Build Your Own Natural Swimming Hole
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Algae compete with other aquatic plants for nutrients and light, but spring algae blooms often decline as soon as water lilies and other plants emerge to shade them.
If you have more persistent problems with algae, consider adding plants, which will help consume excess nutrients. A second option is to keep phosphorous levels low by preventing fertilizer-rich runoff and urine from entering the pool. Increasing the pool’s aeration schedule will also help.
For more information on managing algae, visit the Ohio State University Extension Web site for the article at OhioLine.osu.edu/a-fact/0012.html.
Removing plant litter in spring and fall will help maintain the long life of your natural pool. Keep your water level constant and be prepared to add water as needed. Inexpensive test kits, available in garden centers, will allow you to monitor your pool’s nutrient levels, alerting you to problems.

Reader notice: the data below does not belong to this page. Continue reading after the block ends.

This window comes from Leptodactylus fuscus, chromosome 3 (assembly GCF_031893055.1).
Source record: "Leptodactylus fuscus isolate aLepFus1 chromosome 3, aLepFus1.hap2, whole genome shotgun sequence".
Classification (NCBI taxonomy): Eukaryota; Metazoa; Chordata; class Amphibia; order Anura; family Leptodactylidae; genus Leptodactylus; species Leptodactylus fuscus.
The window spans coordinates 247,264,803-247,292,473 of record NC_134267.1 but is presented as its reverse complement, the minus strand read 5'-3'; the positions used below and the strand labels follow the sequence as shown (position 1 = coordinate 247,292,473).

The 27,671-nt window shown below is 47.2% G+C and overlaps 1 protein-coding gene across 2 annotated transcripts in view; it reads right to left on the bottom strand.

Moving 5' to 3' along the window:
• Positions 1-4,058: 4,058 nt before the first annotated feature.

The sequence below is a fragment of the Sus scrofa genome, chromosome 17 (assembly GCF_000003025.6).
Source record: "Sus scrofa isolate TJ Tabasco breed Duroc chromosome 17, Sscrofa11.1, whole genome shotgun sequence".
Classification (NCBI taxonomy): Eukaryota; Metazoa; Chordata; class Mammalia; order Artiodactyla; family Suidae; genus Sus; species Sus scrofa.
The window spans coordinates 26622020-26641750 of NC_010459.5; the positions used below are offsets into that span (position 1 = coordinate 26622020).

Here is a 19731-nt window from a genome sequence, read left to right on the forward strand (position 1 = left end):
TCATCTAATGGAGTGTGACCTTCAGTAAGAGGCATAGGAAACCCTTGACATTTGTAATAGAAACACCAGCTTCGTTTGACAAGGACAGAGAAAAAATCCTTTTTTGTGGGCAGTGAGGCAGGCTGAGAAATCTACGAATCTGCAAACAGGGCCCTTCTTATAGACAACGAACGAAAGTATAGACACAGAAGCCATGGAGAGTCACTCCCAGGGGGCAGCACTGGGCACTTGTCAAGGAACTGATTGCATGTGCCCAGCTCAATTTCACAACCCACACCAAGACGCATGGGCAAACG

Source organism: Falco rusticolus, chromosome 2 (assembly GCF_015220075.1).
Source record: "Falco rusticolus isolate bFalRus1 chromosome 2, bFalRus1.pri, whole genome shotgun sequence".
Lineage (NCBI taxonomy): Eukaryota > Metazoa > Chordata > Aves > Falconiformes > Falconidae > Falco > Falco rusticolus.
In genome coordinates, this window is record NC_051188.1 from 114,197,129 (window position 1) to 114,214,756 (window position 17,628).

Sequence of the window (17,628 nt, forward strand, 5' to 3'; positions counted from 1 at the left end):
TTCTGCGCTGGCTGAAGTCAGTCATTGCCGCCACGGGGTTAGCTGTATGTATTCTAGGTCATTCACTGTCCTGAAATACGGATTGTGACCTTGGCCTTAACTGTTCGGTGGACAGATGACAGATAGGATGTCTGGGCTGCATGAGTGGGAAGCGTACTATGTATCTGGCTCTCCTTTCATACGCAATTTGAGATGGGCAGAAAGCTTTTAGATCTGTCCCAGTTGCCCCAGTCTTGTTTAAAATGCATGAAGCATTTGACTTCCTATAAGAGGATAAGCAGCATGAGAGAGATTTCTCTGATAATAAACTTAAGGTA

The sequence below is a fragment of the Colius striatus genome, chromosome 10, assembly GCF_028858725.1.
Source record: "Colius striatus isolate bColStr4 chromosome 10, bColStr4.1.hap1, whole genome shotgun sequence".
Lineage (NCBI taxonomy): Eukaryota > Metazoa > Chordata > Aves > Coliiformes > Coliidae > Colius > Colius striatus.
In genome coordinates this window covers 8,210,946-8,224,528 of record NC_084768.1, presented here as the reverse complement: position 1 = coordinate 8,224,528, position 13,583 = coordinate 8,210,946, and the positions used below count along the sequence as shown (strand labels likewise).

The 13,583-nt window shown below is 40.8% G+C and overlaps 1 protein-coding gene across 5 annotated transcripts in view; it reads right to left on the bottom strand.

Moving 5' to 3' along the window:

In addition to maintaining the pool’s biological health, check the mechanical systems annually. Wipe diffusers with vinegar to remove deposits, check air hoses for cracks and obstructions, and examine all connections to the pumps. Given these precautions, your pool should provide you cool pleasure for years to come.
Environmental writer and educator Douglas Buege is an avid organic gardener and beekeeper. Freelance writer and editor Vicky Uhland has written about holistic lifestyles for a variety of publications. This article first appeared in the August/September 2002 issue of Mother Earth News.
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